Referring to FIG. 1, the resection jar can be a simple container 100 made of clear material with an o-ring seal 105 and a threaded lid 110. In FIG. 1(a), the container 100 is shown open and in cross section, exposing the thread 115 to attach the lid 110 to the body of the container 100. In FIG. 1(b), the container 100 is shown closed and in cross section. In FIG. 1(c), the container 100 is shown closed and substantially in side view, in three dimensions.

The material of the container 100 is preferably transparent so that the position of a sample in it can be seen. Further, as mentioned above, the container and all its parts should be made entirely of non-ferromagnetic material. For example, the lid and body might be made of perspex or glass. The container may include access points, such as rubber-membrane-covered apertures (not shown) via which biopsies may be taken.

Referring to FIG. 2, a solenoid coil 200 is wound onto the outside of the container 100 using for example adhesive copper tape. Solenoid coils are simple and give a good homogeneous magnetic field. The coil 200 could be used as a receive-only antenna, or as a transmit/receive antenna. As the scanner's main magnetic field needs to be perpendicular to the solenoid coil's axis, the configuration is well suited for scanners with horizontal magnetic fields and this includes most scanners. For scanners with vertical fields, the container 100 could either be turned onto its side, or a different configuration could be used.

Referring to FIG. 3, it is necessary to connect the ends of the coil 200 to a connector 300 for connecting the container to a scanner for use. This can be done using enamelled copper wire 305 which is stripped at the contact points and soldered to the ends of the coil 200. It is then attached to the connector 300.

Referring to FIG. 4, depending on the material of the container, the connector 300 could be glued to or screwed into the container 100. FIG. 4 shows a version in which a screw 400 is used. It might be necessary to use several screws. The ruggedness of the mounting would need to be adapted to suit the proposed use of the container. At the end of assembly, the entire container 100 is coated with an epoxy resin or other insulating, sealing and hardening varnish.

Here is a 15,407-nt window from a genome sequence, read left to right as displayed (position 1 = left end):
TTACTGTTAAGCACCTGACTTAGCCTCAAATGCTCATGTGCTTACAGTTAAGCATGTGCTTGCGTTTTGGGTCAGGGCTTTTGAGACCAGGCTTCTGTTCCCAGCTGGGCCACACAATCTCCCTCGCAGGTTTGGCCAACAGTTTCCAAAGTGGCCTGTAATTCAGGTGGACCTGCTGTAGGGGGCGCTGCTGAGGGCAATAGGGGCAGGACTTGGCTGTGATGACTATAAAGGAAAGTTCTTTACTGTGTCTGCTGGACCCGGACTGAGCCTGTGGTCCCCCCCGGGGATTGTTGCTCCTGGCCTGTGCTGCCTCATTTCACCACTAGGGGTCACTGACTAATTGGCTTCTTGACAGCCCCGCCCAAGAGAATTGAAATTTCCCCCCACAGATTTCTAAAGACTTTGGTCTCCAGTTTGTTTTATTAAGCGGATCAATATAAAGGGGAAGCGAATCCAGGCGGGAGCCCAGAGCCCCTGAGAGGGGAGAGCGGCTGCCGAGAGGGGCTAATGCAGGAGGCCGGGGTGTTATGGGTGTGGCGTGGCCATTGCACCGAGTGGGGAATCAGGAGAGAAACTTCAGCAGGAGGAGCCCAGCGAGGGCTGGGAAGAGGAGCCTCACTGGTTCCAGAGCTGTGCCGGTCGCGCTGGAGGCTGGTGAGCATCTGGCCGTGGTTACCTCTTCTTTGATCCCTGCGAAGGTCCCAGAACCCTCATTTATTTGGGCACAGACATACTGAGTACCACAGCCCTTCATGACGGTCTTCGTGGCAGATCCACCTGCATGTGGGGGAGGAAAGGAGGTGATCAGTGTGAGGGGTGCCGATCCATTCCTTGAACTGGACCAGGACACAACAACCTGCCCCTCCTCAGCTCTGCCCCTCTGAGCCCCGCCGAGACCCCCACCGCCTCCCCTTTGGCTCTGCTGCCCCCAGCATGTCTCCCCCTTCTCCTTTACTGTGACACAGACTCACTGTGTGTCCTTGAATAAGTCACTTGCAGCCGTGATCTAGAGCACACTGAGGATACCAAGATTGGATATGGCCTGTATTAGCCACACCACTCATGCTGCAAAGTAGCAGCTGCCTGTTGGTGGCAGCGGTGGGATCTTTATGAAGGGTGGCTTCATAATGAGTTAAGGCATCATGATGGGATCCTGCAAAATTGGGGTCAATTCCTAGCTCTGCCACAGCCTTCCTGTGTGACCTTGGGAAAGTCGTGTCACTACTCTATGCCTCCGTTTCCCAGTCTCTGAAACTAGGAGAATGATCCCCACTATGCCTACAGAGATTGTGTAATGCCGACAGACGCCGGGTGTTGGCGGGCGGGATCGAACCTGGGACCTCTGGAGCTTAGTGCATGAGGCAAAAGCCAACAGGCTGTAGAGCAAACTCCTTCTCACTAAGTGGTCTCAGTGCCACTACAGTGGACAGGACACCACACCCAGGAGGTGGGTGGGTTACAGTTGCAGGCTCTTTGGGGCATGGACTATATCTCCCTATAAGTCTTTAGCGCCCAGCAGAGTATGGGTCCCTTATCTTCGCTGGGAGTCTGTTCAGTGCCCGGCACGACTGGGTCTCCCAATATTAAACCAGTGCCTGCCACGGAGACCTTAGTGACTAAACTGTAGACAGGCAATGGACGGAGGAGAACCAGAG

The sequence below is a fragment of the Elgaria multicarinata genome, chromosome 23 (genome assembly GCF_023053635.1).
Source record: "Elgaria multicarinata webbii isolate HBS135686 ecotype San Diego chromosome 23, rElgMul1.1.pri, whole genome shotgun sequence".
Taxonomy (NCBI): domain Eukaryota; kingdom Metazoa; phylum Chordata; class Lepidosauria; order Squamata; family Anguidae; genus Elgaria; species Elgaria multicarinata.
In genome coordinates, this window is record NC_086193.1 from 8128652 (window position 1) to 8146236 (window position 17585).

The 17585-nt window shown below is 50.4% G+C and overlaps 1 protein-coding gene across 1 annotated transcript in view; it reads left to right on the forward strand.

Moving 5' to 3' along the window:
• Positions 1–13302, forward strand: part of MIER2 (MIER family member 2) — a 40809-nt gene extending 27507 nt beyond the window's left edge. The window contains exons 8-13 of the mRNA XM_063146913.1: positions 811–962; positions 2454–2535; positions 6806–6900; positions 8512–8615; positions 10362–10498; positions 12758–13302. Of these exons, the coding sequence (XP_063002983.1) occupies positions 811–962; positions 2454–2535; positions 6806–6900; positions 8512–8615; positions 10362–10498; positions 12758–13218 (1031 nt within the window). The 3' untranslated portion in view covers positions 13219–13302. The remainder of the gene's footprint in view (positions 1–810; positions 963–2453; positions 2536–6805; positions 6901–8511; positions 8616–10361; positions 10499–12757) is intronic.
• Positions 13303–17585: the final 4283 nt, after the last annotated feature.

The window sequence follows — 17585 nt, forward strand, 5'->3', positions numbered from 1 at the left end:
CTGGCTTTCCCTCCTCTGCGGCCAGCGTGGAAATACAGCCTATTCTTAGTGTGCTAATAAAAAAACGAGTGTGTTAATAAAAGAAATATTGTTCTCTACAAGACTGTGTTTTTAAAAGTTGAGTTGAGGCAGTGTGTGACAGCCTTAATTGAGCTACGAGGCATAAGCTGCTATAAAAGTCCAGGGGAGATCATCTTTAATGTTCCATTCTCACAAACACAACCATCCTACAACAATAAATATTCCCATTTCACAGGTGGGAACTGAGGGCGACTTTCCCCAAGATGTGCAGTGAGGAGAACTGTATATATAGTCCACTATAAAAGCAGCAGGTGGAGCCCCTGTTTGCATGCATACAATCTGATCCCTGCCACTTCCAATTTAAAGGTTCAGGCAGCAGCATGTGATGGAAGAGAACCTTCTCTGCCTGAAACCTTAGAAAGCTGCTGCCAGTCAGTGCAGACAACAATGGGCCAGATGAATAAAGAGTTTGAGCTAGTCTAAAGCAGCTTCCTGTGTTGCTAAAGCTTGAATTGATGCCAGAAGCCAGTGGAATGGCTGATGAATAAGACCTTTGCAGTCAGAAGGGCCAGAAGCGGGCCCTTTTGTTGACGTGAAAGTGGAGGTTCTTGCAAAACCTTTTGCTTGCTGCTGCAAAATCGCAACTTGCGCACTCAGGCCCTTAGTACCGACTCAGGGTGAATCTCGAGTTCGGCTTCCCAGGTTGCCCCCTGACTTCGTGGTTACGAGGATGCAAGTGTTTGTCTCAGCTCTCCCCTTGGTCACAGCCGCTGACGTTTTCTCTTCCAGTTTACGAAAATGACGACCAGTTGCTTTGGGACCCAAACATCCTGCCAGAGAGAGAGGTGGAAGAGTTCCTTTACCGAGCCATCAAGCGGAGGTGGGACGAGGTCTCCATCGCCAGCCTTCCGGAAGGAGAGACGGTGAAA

Referring to FIGS. 4 and 5, at least two different options exist for the design of the connector 300. The first option is to use inductive coupling, as shown in FIG. 4. The second option is to use a direct connection, as shown in FIG. 5. A third option would be to connect the coil to the scanner by means of a wireless connection using a transmitter and receiver, ensuring that the transmitted signal does not interfere with the operation of the scanner, and vice versa. An example of such a wireless link is a connection by means of an infrared optical signal.

Taking the first option, the connector 300 shown in FIG. 4(a) provides the socket of a plug and socket arrangement. The plug component 405 is shown in FIG. 4(b) and the two parts are shown coupled together and held by an O-ring 420 in FIG. 4(c). The socket 300 and the plug component 405 each contain a coaxial solenoid 410, 415 and their mutual inductance is used to transfer energy from the solenoid coil 200 towards the scanner. To put it another way, the solenoid 410 adds to or forms part of the coil inductance.

Taking the second option, as shown in FIG. 5(a), the connector 300 again provides the socket of a plug and socket arrangement but this time it is equipped with two pairs of resilient conductive blades 500. A plug component 405 for this form of the connector 300 is shown in FIG. 5(b) and this is equipped with two conductive prongs 505 which can be pushed between the conductive blades 500 to complete the coupling, as shown in FIG. 5(c). Each conductive prong 505 couples to a wire 305 such as is shown in FIG. 3.